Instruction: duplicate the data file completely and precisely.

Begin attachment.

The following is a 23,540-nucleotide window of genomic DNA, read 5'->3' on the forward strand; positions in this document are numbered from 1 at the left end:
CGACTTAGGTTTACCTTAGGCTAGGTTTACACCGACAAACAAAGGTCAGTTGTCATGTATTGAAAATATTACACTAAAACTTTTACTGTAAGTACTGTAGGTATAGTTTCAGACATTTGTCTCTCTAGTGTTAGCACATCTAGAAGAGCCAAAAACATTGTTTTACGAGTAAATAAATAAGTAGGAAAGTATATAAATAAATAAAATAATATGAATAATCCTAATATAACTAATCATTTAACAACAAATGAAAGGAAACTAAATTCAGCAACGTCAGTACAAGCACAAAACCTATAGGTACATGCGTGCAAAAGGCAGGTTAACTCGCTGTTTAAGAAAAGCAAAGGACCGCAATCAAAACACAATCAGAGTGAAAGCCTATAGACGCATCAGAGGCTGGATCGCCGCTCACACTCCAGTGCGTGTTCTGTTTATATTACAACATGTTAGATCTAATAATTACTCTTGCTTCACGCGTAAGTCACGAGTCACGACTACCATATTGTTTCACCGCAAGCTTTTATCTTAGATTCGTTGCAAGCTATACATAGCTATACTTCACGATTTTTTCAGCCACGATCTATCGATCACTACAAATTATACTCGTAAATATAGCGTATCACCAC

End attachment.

The following is a 23,540-nucleotide window of genomic DNA, read 5'->3' on the forward strand; positions in this document are numbered from 1 at the left end:
CGACTTAGGTTTACCTTAGGCTAGGTTTACACCGACAAACAAAGGTCAGTTGTCATGTATTGAAAATATTACACTAAAACTTTTACTGTAAGTACTGTAGGTATAGTTTCAGACATTTGTCTCTCTAGTGTTAGCACATCTAGAAGAGCCAAAAACATTGTTTTACGAGTAAATAAATAAGTAGGAAAGTATATAAATAAATAAAATAATATGAATAATCCTAATATAACTAATCATTTAACAACAAATGAAAGGAAACTAAATTCAGCAACGTCAGTACAAGCACAAAACCTATAGGTACATGCGTGCAAAAGGCAGGTTAACTCGCTGTTTAAGAAAAGCAAAGGACCGCAATCAAAACACAATCAGAGTGAAAGCCTATAGACGCATCAGAGGCTGGATCGCCGCTCACACTCCAGTGCGTGTTCTGTTTATATTACAACATGTTAGATCTAATAATTACTCTTGCTTCACGCGTAAGTCACGAGTCACGACTACCATATTGTTTCACCGCAAGCTTTTATCTTAGATTCGTTGCAAGCTATACATAGCTATACTTCACGATTTTTTCAGCCACGATCTATCGATCACTACAAATTATACTCGTAAATATAGCGTATCACCAC